Measuring and reporting on progress
The 2020 Challenge sets out how Scotland will contribute to the global Aichi targets. Tracking work being done towards 2020 can provide assurance of progress, highlight concerns and inform action. Annex 1 illustrates how the Scotland and UK biodiversity indicator sets measure progress towards the Aichi targets.
Scotland's biodiversity indicators
Scotland's Biodiversity Indicators have been developed to monitor changes in our nature and landscapes. They provide evidence of progress towards policy objectives and demonstrate what is actually happening.
Scotland's indicators include a set which link to the 2020 Challenge, these are known as Scotland's biodiversity strategy indicators. These are divided into two sets:
Scotland's National Performance Framework also provides a measure of biodiversity through the following indicators:
Together these provide the evidence that illustrates Scotland's contribution to the global objectives set out in the Aichi targets.
UK Biodiversity Indicators
The UK Biodiversity Indicators also provide a measure of Scotland's contribution to global targets. Many of the indicators can be disaggregated to Scotland level. The overall indicator set has been developed to measure the UK's progress towards the Aichi targets. These are also set out in Annex 1.
Scotland Rural Development Programme and CAP Greening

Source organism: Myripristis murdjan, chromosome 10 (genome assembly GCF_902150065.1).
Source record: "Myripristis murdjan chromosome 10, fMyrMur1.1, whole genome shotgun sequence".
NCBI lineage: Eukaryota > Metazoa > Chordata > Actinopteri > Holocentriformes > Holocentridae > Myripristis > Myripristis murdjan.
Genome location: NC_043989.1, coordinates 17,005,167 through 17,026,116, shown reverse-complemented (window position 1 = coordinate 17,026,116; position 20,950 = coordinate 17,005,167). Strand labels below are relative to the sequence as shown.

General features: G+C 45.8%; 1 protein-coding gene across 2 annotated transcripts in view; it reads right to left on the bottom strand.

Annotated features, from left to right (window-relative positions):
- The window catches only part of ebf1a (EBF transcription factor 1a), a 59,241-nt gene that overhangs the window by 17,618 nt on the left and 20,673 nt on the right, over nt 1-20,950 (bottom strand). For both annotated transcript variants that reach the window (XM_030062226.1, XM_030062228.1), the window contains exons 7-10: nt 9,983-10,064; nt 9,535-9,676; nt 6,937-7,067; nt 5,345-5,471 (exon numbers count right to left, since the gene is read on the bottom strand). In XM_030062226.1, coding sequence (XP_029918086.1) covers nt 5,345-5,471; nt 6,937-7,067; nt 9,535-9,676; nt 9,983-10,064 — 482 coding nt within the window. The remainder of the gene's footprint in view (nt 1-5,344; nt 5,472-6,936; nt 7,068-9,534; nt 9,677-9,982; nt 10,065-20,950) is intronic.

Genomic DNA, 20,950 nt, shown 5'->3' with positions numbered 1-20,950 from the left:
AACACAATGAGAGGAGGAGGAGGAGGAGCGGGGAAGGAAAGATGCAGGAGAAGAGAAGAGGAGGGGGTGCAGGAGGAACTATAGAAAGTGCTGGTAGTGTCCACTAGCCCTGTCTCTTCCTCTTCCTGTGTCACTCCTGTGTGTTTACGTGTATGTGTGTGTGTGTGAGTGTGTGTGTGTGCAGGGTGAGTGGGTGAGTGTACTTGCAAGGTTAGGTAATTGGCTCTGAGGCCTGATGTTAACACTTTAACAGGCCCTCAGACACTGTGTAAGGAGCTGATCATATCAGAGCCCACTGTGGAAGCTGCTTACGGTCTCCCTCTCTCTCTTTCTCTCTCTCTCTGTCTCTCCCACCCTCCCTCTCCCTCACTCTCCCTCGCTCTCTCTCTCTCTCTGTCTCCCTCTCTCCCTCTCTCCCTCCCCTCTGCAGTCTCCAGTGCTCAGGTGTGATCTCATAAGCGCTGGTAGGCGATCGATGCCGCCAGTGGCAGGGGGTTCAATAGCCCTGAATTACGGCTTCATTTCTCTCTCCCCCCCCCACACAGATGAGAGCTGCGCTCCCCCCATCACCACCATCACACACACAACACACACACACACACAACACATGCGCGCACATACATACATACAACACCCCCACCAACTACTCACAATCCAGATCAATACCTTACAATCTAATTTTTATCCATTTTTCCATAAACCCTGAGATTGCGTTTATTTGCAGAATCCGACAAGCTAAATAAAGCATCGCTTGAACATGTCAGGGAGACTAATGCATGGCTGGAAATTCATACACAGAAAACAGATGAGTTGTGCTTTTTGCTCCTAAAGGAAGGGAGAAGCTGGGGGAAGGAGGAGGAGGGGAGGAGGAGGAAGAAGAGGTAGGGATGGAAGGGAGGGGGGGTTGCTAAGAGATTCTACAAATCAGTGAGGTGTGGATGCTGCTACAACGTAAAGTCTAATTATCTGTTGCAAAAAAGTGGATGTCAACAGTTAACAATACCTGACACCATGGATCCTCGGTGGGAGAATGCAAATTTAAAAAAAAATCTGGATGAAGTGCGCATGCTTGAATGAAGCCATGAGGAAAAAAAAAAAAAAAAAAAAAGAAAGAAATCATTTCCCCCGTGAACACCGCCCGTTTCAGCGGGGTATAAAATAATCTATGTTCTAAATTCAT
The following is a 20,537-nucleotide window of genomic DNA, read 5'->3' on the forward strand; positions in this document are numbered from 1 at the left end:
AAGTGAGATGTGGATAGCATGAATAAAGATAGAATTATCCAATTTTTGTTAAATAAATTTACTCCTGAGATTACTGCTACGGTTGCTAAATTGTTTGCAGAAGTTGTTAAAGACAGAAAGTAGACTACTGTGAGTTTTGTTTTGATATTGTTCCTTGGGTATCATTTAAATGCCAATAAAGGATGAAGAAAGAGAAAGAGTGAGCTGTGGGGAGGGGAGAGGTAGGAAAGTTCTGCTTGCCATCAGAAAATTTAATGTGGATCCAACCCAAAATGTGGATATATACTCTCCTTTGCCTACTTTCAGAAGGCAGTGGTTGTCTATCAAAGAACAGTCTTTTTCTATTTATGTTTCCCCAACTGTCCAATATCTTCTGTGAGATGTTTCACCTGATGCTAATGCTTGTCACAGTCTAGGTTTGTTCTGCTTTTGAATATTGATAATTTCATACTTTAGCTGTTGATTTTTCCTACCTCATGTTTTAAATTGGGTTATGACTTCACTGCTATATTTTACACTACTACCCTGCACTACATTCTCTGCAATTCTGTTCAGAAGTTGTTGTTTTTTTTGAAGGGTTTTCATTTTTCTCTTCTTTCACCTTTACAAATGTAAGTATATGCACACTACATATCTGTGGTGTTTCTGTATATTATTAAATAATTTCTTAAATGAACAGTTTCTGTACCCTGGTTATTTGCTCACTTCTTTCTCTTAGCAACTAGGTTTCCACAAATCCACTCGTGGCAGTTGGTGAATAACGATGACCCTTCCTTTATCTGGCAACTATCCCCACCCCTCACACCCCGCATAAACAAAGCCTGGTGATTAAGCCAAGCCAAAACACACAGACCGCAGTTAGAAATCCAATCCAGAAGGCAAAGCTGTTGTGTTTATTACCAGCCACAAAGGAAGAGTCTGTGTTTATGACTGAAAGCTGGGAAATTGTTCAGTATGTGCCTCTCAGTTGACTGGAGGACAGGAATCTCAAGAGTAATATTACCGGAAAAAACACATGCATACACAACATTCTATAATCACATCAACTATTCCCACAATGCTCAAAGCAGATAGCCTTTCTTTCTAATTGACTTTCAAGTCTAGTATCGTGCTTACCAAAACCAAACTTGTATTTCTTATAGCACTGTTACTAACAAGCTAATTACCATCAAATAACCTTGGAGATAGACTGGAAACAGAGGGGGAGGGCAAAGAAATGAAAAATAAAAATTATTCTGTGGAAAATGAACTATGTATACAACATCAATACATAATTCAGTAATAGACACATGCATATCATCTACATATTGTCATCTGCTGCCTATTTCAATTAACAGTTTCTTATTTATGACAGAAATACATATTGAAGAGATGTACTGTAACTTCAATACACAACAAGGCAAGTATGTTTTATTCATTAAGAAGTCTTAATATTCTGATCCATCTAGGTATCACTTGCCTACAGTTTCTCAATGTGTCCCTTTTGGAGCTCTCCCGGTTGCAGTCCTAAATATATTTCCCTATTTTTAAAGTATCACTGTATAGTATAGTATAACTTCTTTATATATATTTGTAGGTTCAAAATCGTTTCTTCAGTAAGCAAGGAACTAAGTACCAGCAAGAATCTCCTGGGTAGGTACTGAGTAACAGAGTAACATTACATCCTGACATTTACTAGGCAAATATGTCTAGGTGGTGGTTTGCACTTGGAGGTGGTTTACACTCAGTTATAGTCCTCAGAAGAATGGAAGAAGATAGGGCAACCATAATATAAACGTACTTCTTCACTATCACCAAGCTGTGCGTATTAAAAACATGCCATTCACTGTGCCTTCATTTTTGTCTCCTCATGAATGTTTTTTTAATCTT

The recently launched SRDP contributes to the delivery and aims of the 2020 Challenge and global biodiversity targets. Projects to measure the impact of SRDP agri-environment measures and CAP greening requirements are currently being developed.
Measuring the contribution of 2020 Challenge Priority Projects
Priority projects described in the Route Map highlight vital, collaborative and practical targeted action, for which discrete output/outcome measures will be specified. We will track progress under the auspices of the Delivery and Monitoring Group.
Ecosystem Health Indicators
A set of Ecosystem Health Indicators is currently under development to characterise conditions relevant to regional and local-scale delivery, such as at the catchment scale. These will also inform our contribution to some of the global Aichi targets.
In addition to the indicators, and projects detailed above, the growing contribution to knowledge from SEWeb, the National Biodiversity Network (NBN) and Biodiversity Action Reporting System (BARS) will help to monitor progress. Much of this draws on research and survey work by organisations such as the JHI, SRUC, the Royal Botanic Garden Edinburgh, our universities, and NGOs with a strong research and survey base such as the British Trust for Ornithology, RSPB Scotland, Butterfly Conservation, Botanical Society of Britain and Ireland, and Plant Life Scotland.
Scotland's 2010 assessment concluded that very considerable progress had been made by many people and organisations in caring for and enjoying nature. We have begun work to prepare an annual 2020 Challenge: state of nature report, which will provide a stock-take on how nature is faring. This will incorporate the results of survey, monitoring and analyses set out under Annex 1. It will draw on a wide range of inputs from those delivering the Route Map, and will provide a one-stop account of progress being made.
This Route Map will guide the collaborative work which will help meet the aims of the 2020 Challenge and the Aichi targets over the next five years.